Jim Robb sitting in a tree

Credit: Evan Dion

—As told to John Hassell

I grew up in Scarborough, at the time a rapidly growing suburb on the outskirts of Toronto. My days were spent exploring Highland Creek, Rouge Valley and the Scarborough Bluffs. Over the years, a lot of the woods and creeks I loved were lost to urban sprawl and pollution. This made a lasting impression on me. For the past 25 years, I have been an active conservationist in the Rouge River watershed. My mantra is: think globally, act locally. I am inspired by a deep love of nature and a belief that protected areas are fundamental to our mental, physical and spiritual well-being.

Working with the inspiring group of people that successfully pushed for the creation of the Rouge Park is a personal highlight. Basically, we drew the park on a map and then rallied an environmental and community-based coalition to advocate for it. In time, decision makers got excited about the idea. Rouge Park now encompasses more than 4,700 hectares, protecting two national historic sites and a variety of ecosystems, and joining the Oak Ridges Moraine, roughly 50 kilometres north of Toronto, with the city’s biggest wetland, where the Rouge River empties into Lake Ontario.

We are now pushing to expand the parkland to 16,000 hectares and to have it designated as a national park, which would boost the level of protection afforded. A bigger park would include a much-needed ecological corridor stretching 25 kilometres and benefiting biodiversity in the Greater Toronto Area. The expanded park would also be a sanctuary for people and wildlife species, some of which, including the red-headed woodpecker and the milksnake, are federally at risk.

As general manager of the Friends of the Rouge Watershed, I have had the pleasure of working with more than 40,000 community volunteers in conservation activities. We have planted more than 400,000 native trees, shrubs and wildflowers. Additionally, we have restored 140 hectares of forests, 15 hectares of wetlands and 10 hectares of native wildflowers.

I also belong to the Rouge Duffins Greenspace Coalition. We’re pushing for the creation of a Markham foodbelt and natural heritage system in the Rouge watershed that would cover 2,000 hectares of some of the best farmland in Canada and 1,400 hectares of natural heritage systems that are important to the area’s streams and headwaters. Markham is 60 percent urban and 24 percent greenbelt land. The remaining 16 percent is rural – but it is up for grabs and increasingly vulnerable to development. As I saw in Scarborough, rapid and unchecked urban expansion comes with a social, environmental and economic price tag.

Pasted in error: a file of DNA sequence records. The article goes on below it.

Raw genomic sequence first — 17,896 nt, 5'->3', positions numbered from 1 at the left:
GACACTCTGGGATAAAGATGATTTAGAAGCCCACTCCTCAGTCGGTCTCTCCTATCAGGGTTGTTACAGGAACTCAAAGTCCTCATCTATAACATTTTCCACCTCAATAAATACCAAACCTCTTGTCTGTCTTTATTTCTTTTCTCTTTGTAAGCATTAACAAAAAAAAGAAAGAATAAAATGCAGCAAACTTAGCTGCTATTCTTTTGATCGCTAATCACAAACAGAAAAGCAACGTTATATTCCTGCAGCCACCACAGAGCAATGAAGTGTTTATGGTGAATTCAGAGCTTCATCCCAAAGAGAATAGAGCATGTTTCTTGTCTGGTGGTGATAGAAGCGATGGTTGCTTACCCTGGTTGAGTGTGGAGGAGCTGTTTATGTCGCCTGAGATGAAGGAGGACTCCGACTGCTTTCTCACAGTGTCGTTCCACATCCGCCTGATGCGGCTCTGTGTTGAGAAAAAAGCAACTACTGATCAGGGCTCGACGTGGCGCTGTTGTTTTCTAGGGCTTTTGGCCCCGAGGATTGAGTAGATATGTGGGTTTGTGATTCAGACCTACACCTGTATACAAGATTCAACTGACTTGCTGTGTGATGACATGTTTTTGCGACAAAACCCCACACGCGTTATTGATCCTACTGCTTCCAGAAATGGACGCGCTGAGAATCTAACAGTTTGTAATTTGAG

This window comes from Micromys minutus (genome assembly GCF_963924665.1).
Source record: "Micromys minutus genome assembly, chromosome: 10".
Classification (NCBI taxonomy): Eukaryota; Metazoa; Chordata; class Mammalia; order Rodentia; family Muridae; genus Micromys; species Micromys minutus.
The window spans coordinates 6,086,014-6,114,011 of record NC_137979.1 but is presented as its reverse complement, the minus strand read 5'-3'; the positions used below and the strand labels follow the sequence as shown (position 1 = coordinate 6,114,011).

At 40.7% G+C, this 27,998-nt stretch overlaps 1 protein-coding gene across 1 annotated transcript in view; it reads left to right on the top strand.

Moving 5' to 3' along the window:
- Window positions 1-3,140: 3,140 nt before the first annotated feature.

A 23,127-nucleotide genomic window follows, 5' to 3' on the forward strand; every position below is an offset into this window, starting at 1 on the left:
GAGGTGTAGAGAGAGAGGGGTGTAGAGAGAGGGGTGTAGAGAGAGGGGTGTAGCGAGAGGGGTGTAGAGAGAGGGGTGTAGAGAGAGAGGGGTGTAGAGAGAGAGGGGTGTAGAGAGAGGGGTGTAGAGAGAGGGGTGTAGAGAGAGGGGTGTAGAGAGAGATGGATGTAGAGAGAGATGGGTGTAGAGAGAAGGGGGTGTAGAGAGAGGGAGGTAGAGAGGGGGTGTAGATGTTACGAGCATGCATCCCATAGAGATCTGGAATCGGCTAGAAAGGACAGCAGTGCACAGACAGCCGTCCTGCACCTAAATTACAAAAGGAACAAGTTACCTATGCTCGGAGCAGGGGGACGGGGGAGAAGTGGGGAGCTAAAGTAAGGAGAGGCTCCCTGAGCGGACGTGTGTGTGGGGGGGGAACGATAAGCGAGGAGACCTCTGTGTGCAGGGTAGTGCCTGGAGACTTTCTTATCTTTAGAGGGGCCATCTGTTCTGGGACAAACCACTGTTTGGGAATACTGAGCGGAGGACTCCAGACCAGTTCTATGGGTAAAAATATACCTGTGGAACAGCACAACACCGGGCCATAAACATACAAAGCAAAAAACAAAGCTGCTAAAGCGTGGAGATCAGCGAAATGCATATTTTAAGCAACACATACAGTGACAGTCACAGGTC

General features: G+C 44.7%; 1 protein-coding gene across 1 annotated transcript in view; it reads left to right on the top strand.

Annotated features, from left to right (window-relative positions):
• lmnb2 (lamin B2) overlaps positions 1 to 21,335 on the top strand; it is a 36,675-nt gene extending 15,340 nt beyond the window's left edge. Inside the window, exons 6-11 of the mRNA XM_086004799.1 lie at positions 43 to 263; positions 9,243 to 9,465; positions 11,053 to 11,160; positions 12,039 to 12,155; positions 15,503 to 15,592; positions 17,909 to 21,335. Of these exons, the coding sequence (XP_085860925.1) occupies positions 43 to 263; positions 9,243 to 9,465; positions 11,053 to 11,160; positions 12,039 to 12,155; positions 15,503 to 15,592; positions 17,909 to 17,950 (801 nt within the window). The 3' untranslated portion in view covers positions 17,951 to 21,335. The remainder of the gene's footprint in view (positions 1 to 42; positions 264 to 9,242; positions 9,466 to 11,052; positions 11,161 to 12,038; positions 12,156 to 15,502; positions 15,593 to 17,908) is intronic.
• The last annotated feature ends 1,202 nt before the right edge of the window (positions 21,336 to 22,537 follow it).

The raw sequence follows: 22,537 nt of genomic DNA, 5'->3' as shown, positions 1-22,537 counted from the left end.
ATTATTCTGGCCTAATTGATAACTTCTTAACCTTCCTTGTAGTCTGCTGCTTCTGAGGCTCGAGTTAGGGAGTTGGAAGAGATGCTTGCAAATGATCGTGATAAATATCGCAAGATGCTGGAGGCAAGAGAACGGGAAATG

And then there’s the “big pipe” sanitary sewer expansion, more formally called the York Durham Sewage System South East Collector Trunk Sewer. The sewage system carries 100 million litres of groundwater from Lake Simcoe to Lake Ontario, drawing down drain water that would otherwise feed into the surrounding watershed and rivers. This phase of the York Region sewage system would require the big pipe to deal with increased volume, as the current population of 970,000 is projected to grow to 1.5 million by 2031.

But the coalition I work with believes there are better alternatives to the big pipe. We’re asking the government to stop massive groundwater wasting, avoid disturbing Bob Hunter Memorial Park and introduce progressive, within-region water treatment and recycling – such as those used in California. At present, the quality of water treatment is substandard and jeopardizes human and aquatic life.

Over time, I’ve learned how to run a successful campaign. To start, find something that is in the public interest and in which you passionately believe. Then put together a team of people with diverse talents, particularly in communications. Always bear in mind that it is better to propose than oppose.

Together, you’ll find a solution.